- Viridal Duo: Between 5 and 15 minutes and lasts for up to 1 hour.
- Vitaros: Between 5 and 30 minutes and lasts for 1 to 2 hours.
Will they affect my ability to drive?
These medications should not affect your ability to operate any form of heavy machinery. There is a small chance, however, that you will experience side effects, such as dizziness from low blood pressure. If you do experience symptoms, avoid driving and consult with your doctor, who might suggest a lower dosage or another treatment.
Are they available over the counter?
These erectile dysfunction treatments are not available to buy over the counter without a prescription, with the exception of Viagra Connect. In 2017, due to the risks of buying Viagra online from fake pharmacists, the government decided that this product could be sold without the need for a prescription. The decision of whether this treatment is safe for you, however, remains in the hands of your pharmacist.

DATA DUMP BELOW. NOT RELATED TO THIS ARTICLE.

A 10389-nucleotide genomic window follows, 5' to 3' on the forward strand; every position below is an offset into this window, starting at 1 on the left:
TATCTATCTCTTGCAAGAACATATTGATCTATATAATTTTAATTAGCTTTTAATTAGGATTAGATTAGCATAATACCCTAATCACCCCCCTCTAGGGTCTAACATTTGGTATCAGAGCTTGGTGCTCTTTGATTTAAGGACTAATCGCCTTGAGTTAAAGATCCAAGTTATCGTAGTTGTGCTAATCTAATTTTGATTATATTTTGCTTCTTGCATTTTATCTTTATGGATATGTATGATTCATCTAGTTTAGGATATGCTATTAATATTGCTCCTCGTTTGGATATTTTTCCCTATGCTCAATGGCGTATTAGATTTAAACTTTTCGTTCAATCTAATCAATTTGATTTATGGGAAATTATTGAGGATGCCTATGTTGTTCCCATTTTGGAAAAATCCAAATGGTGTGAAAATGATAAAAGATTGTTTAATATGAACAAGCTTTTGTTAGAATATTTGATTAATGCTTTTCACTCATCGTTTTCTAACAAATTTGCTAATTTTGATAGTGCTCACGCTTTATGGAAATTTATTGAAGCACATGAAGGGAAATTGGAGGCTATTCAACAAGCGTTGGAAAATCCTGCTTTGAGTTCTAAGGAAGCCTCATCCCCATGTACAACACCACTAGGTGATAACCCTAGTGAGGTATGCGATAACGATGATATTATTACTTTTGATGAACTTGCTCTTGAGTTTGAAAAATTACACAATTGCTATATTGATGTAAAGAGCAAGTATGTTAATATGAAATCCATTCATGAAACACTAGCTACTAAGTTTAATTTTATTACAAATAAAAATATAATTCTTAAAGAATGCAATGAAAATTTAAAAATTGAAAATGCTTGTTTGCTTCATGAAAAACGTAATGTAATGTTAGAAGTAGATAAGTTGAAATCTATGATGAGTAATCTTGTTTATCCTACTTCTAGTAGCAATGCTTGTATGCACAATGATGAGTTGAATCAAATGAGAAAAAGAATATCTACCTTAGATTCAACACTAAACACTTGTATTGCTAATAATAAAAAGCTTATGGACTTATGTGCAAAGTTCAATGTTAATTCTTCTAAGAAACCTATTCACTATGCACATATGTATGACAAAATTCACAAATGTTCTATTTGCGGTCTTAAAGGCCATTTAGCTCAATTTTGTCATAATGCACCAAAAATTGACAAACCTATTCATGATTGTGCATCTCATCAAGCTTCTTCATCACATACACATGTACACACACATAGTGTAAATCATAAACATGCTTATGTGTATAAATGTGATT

Are there generic versions of these medications?
Yes, some of these medications have both branded and generic versions of the drug, which are named after its active ingredient. For Viagra this is Sildenafil. For Cialis it is Tadalafil and for Levitra it is Vardenafil.
There are branded versions of some PGE1 prostaglandins (alprostadil), such as Viridal Duo and Caverject, but no non-branded generics at the moment.
What do I do if ED treatment is not working?
As there are so many options available, it is likely that your doctor and you can find a medical solution to erectile dysfunction. This might include increasing the dosage of the treatment you are currently taking or trying a different drug. It is important to remain patient while you try these different options because, for the vast majority of men, these medications are highly effective.
Can I buy these erectile dysfunction treatments online?
Yes. You can buy prescription erectile dysfunction medications online through GPhC registered pharmacies, but you will need to go through a health assessment first. This can often take the form of a questionnaire which is then reviewed by a prescriber, or a video consultation.